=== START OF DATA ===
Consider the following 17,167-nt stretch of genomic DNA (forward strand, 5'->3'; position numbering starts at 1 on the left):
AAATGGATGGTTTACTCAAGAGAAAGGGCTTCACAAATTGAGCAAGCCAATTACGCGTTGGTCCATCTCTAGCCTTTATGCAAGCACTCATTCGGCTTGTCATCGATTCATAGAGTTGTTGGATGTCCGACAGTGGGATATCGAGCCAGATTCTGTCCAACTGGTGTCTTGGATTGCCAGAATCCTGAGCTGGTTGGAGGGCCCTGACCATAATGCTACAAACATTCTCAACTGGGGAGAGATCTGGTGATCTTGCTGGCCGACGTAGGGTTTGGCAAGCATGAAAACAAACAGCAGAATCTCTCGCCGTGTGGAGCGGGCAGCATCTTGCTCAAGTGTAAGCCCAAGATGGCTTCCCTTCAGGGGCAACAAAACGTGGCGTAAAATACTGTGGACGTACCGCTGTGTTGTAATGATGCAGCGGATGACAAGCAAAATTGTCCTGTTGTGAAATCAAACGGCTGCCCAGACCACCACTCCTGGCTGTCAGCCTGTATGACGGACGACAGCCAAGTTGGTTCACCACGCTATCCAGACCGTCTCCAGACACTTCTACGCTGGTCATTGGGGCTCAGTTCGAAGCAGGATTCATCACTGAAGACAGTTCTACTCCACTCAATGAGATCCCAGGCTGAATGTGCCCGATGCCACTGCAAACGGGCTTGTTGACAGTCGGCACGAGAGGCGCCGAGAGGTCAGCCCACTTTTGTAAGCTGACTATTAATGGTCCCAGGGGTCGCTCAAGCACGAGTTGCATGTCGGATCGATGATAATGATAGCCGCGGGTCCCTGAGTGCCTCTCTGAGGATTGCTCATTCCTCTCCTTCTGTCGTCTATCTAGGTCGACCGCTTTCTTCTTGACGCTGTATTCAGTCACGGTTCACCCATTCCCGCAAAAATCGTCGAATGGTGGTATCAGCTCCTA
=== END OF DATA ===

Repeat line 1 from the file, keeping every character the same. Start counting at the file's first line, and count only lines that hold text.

Consider the following 17,167-nt stretch of genomic DNA (forward strand, 5'->3'; position numbering starts at 1 on the left):